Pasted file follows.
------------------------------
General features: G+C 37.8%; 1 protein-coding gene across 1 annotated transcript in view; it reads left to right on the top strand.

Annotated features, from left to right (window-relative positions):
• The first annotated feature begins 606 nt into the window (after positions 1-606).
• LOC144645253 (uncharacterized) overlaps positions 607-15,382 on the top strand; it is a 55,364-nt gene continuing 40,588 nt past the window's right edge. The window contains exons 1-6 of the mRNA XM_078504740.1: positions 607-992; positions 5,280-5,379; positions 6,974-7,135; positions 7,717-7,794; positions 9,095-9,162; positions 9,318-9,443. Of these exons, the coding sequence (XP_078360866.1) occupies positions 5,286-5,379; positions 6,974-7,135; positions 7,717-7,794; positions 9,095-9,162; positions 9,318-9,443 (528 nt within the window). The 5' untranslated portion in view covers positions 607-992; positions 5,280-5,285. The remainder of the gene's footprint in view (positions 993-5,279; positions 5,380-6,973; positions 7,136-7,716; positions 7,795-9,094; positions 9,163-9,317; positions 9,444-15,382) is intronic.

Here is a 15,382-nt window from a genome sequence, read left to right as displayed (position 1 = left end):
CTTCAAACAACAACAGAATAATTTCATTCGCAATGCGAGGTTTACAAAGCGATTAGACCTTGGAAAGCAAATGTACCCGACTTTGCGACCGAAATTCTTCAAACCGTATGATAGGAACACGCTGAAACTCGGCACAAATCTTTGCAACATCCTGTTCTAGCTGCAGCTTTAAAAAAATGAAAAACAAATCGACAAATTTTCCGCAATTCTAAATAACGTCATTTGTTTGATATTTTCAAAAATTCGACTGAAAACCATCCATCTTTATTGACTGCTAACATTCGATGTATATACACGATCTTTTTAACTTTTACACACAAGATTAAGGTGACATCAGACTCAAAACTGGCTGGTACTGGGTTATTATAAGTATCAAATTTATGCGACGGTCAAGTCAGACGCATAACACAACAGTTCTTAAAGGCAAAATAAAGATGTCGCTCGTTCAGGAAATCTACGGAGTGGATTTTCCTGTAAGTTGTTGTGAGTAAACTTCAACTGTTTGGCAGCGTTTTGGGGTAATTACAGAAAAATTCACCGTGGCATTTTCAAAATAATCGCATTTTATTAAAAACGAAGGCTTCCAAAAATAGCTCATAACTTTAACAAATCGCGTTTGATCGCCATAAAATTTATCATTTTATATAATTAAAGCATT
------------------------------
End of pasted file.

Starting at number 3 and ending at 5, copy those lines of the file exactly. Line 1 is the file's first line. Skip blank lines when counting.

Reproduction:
• The first annotated feature begins 606 nt into the window (after positions 1-606).
• LOC144645253 (uncharacterized) overlaps positions 607-15,382 on the top strand; it is a 55,364-nt gene continuing 40,588 nt past the window's right edge. The window contains exons 1-6 of the mRNA XM_078504740.1: positions 607-992; positions 5,280-5,379; positions 6,974-7,135; positions 7,717-7,794; positions 9,095-9,162; positions 9,318-9,443. Of these exons, the coding sequence (XP_078360866.1) occupies positions 5,286-5,379; positions 6,974-7,135; positions 7,717-7,794; positions 9,095-9,162; positions 9,318-9,443 (528 nt within the window). The 5' untranslated portion in view covers positions 607-992; positions 5,280-5,285. The remainder of the gene's footprint in view (positions 993-5,279; positions 5,380-6,973; positions 7,136-7,716; positions 7,795-9,094; positions 9,163-9,317; positions 9,444-15,382) is intronic.

Here is a 15,382-nt window from a genome sequence, read left to right as displayed (position 1 = left end):